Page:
# The Blogging Gauntlet: May 4 - Exploration-Exploitation Part 1: Multi-armed Bandits

*This is part of The Blogging Gauntlet of May 2016, where I try to write
500 words every day. See the May 1st post for full details.*

The exploration-exploitation problem is a classical problem in AI. Its generality means it shows up in several topics, such as reinforcement learning and Monte Carlo Tree Search. Additionally, it can be very applicable to issues in industry, like online advertising, A/B testing, and decision making in general.

The cleanest setting for explaining exploration-exploitation is the multi-armed bandit problem. Don’t ask me where the name came from, because I’m not sure of that either.

In the original formulation, a gambler stands in front of a slot machine with \(N\) arms. Every arm has a different reward, and those rewards as random. More formally, the reward from each arm follows an unknown probability distribution. Whenever the gambler picks an arm, they get a sample from that distribution.

Importantly, the gambler doesn’t know which arm has high expected reward and which doesn’t. For \(T\) timesteps, the gambler pulls an arm and receives a reward sampled from that arm’s distribution. The goal is to design a strategy for the gambler which maximizes their expected reward.

If the gambler were all-powerful and omniscient, they could always pick the arm with highest expected reward. Let’s call this the optimal strategy. Now, it’s impossible to achieve the optimal strategy. The gambler has no information on the payout of each arm, so they have to try every arm at least once to make sure they aren’t missing the optimal arm. This motivates the definition of regret.

The **regret** of a strategy \(S\) is the expected difference in reward between
following \(S\) and following the optimal strategy of always picking the best arm.
Note the regret is always positive - by definition, it’s impossible to do better
than the optimal strategy.
As an example, suppose we have two arms.

- Arm 1 pays $2 with probability \(1/2\), and $0 otherwise.
- Arm 2 pays $4 with probability \(1/3\), and $0 otherwise.

Suppose our strategy was to pick arm 1 or 2 randomly. Over \(T\) timesteps, this achieves expected payout

\[\left(\frac{1}{2}\cdot\frac{2}{2} + \frac{1}{2}\cdot \frac{4}{3}\right)T = \frac{7}{6}T\]However, the optimal strategy has expected payout

\[\frac{4}{3}T\]So the regret of this strategy is \(T/6\).

At this point, it’s worth explaining why this problem is so difficult. Because we have no information about each arm’s reward distribution, it’s possible that most of the reward is bundled into low probability outcomes. Think of this example.

- Arm 1 always pays $1
- Arm 2 pays $1,000,000 with probability \(1/10^4\).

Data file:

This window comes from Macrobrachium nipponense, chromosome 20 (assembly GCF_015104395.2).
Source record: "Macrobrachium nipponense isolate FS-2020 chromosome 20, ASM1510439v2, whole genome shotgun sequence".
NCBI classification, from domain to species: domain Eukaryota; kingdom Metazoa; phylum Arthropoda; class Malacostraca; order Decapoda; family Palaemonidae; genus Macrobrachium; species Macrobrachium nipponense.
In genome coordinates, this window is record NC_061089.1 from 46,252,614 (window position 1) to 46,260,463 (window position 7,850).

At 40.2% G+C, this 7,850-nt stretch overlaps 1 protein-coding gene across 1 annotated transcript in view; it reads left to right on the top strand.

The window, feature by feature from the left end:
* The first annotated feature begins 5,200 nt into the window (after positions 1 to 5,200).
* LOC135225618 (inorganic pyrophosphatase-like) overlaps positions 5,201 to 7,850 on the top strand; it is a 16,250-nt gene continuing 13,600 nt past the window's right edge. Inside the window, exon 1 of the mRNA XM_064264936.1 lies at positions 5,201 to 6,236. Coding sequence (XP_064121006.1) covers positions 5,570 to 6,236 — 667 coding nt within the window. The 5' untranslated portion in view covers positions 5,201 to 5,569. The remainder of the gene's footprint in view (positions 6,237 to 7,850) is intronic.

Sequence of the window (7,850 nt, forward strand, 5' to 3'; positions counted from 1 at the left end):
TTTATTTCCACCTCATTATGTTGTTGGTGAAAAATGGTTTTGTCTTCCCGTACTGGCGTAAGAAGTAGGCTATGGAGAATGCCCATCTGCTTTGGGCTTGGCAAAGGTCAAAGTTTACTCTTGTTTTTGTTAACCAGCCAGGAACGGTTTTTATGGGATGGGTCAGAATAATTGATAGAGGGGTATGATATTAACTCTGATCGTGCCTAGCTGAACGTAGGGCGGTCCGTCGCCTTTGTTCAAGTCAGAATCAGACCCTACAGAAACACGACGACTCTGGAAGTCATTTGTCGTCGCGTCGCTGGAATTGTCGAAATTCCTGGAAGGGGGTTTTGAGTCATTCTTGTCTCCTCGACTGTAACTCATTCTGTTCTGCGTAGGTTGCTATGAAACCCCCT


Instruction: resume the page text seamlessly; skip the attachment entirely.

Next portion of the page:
In the case, the arm with highest expected reward is arm 2, but in almost all attempts the gambler will receive $0 for that arm. This is the exploration-exploitation problem in a nutshell. Based on our experiences so far, we can either try new things with have a chance of being better than anything we’ve seen so far (exploration), or we can do what we’ve done before, because we know we like it (exploitation). Too much exploration leads to too little reward, because we never stick to what we like the most. On the flip side, too much exploitation means we never discover alternatives that could be orders of magnitude better than our current life.

Figuring out a good balanced between exploration and exploitation is
complicated because we have no idea how to distinguish between choices that
are good with very low probability and choices which are always bad.
Or to be more precise, *it is theoretically impossible to distinguish
between the two without taking tons of samples.* We have to observe
at least one good outcome, and the difference between “happens one in a million”
and “happens never” is small enough to be almost invisible.
I’ll let Wikipedia explain how frustrating this problem can be.

Originally considered by Allied scientists in World War II, it proved so intractable that, according to Peter Whittle, the problem was proposed to be dropped over Germany so that German scientists could also waste their time on it.

I don’t want to get into the work done on this problem. The literature is vast, deep, and I won’t pretend to understand all of it. However, there are a few intuitive properties that are good guides for real-world decision making.

- It’s best to explore choices early and exploit best known choices later. If you discover a really good option, you want to maximize your exploiting time.
- The bigger \(T\) is (the longer your time horizon), the more you should explore early on. The small loss of reward in the now is worth the knowledge of knowing you’re doing the best possible thing.
- Good strategies gradually reduce their tolerance for short-term loss, instead of flipping from “try ALL the things!” to “try ONLY ONE of the things!”

This is already much longer than I expected, so I’ll leave my real life milk tea example for tomorrow.